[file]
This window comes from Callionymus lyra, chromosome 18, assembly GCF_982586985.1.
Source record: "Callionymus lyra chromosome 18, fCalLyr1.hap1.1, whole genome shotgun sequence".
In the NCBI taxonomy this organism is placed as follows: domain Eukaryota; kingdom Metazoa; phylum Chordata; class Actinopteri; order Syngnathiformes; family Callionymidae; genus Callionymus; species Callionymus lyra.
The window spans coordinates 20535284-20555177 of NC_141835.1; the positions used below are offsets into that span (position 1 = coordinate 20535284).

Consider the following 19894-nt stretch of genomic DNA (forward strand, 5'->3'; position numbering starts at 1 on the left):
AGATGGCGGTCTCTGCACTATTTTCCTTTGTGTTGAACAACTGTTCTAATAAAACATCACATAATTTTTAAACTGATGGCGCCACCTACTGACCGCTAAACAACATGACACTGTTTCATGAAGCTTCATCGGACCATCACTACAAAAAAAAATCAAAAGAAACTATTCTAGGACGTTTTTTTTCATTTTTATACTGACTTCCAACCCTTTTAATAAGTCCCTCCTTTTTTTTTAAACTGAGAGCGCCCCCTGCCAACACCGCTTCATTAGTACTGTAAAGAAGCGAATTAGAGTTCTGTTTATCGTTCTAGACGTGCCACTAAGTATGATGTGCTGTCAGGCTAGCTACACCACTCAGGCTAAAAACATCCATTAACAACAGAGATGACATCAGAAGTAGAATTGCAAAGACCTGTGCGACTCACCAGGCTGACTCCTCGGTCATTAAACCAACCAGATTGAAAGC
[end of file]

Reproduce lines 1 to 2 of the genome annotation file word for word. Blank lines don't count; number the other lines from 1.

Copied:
This window comes from Callionymus lyra, chromosome 18, assembly GCF_982586985.1.
Source record: "Callionymus lyra chromosome 18, fCalLyr1.hap1.1, whole genome shotgun sequence".